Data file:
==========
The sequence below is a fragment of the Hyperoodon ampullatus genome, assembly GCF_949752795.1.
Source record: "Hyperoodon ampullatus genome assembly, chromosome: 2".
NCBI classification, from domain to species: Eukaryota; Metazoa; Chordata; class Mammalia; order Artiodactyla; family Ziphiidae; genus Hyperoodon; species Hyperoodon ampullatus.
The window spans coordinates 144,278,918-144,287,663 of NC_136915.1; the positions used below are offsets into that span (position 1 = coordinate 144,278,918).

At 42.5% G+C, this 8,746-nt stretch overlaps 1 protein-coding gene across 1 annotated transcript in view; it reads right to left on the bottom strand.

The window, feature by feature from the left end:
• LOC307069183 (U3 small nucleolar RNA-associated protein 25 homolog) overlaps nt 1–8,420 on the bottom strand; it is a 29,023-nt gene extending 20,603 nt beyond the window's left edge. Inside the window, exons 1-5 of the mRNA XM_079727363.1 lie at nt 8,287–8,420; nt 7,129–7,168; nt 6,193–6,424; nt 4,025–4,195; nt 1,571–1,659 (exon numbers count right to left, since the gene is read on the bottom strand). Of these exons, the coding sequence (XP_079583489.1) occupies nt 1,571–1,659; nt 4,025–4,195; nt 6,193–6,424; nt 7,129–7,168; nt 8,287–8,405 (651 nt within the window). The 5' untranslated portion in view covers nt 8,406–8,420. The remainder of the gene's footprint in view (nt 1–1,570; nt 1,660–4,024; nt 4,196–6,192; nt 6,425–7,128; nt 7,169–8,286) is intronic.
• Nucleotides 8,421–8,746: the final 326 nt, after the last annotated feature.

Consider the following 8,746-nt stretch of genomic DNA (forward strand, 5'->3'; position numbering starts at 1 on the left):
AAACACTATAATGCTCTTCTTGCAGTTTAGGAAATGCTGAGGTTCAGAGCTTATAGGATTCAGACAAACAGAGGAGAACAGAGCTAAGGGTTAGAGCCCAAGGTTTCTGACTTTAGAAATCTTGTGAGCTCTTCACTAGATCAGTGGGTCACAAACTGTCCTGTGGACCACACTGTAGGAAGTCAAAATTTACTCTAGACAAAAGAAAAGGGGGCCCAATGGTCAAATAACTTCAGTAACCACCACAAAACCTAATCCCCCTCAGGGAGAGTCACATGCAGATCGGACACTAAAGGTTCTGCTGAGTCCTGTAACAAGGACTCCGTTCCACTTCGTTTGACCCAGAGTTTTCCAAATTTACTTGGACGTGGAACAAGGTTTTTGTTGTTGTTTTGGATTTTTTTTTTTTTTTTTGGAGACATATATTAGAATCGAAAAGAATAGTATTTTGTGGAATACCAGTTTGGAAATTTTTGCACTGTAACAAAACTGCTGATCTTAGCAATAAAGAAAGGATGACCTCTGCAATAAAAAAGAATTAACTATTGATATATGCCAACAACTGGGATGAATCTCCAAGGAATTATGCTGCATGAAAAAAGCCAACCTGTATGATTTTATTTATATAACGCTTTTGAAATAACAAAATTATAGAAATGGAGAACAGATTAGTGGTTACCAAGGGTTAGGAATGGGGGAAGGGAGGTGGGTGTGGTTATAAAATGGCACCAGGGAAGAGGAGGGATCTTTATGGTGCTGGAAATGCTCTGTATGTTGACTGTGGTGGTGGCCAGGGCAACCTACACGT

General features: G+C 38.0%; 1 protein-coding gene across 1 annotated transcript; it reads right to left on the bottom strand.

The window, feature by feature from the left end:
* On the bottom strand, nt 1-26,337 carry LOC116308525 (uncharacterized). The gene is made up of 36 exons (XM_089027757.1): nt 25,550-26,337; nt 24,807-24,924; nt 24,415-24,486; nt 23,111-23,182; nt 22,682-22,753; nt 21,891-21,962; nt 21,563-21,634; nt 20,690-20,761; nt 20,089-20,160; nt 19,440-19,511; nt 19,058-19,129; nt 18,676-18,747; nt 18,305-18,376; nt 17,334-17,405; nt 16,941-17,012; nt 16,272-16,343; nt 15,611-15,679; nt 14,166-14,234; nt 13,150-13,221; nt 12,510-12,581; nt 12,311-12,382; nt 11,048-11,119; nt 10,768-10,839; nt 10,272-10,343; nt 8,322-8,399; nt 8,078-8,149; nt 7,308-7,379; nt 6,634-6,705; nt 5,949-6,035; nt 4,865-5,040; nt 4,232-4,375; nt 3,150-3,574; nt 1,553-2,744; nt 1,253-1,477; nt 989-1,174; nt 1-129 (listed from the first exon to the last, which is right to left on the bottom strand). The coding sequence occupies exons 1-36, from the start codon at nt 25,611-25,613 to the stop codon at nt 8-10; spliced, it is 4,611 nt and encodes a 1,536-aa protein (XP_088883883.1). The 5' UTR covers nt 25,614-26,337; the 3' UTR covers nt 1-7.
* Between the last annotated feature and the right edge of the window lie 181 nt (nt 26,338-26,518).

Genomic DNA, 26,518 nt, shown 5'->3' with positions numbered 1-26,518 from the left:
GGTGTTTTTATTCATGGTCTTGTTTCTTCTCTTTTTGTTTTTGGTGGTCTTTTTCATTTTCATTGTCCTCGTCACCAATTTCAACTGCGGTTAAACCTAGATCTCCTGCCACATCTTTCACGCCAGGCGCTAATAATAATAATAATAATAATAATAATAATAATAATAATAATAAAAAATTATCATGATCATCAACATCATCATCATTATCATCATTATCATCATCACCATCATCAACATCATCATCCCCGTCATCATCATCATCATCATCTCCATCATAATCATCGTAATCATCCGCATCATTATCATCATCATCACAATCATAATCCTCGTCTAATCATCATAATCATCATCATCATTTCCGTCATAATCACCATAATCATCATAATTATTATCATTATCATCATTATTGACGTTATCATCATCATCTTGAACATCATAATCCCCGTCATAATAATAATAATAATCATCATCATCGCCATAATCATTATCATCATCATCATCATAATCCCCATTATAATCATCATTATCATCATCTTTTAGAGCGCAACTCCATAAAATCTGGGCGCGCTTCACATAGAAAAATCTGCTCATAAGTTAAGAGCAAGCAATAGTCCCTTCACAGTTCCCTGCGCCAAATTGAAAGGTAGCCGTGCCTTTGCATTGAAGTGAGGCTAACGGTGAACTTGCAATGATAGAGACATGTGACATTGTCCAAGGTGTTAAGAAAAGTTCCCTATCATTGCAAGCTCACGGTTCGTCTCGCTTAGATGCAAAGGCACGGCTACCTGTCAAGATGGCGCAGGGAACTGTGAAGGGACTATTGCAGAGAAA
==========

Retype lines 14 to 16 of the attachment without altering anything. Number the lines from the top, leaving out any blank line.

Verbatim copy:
* Between the last annotated feature and the right edge of the window lie 181 nt (nt 26,338-26,518).

Genomic DNA, 26,518 nt, shown 5'->3' with positions numbered 1-26,518 from the left:
GGTGTTTTTATTCATGGTCTTGTTTCTTCTCTTTTTGTTTTTGGTGGTCTTTTTCATTTTCATTGTCCTCGTCACCAATTTCAACTGCGGTTAAACCTAGATCTCCTGCCACATCTTTCACGCCAGGCGCTAATAATAATAATAATAATAATAATAATAATAATAATAATAATAAAAAATTATCATGATCATCAACATCATCATCATTATCATCATTATCATCATCACCATCATCAACATCATCATCCCCGTCATCATCATCATCATCATCTCCATCATAATCATCGTAATCATCCGCATCATTATCATCATCATCACAATCATAATCCTCGTCTAATCATCATAATCATCATCATCATTTCCGTCATAATCACCATAATCATCATAATTATTATCATTATCATCATTATTGACGTTATCATCATCATCTTGAACATCATAATCCCCGTCATAATAATAATAATAATCATCATCATCGCCATAATCATTATCATCATCATCATCATAATCCCCATTATAATCATCATTATCATCATCTTTTAGAGCGCAACTCCATAAAATCTGGGCGCGCTTCACATAGAAAAATCTGCTCATAAGTTAAGAGCAAGCAATAGTCCCTTCACAGTTCCCTGCGCCAAATTGAAAGGTAGCCGTGCCTTTGCATTGAAGTGAGGCTAACGGTGAACTTGCAATGATAGAGACATGTGACATTGTCCAAGGTGTTAAGAAAAGTTCCCTATCATTGCAAGCTCACGGTTCGTCTCGCTTAGATGCAAAGGCACGGCTACCTGTCAAGATGGCGCAGGGAACTGTGAAGGGACTATTGCAGAGAAA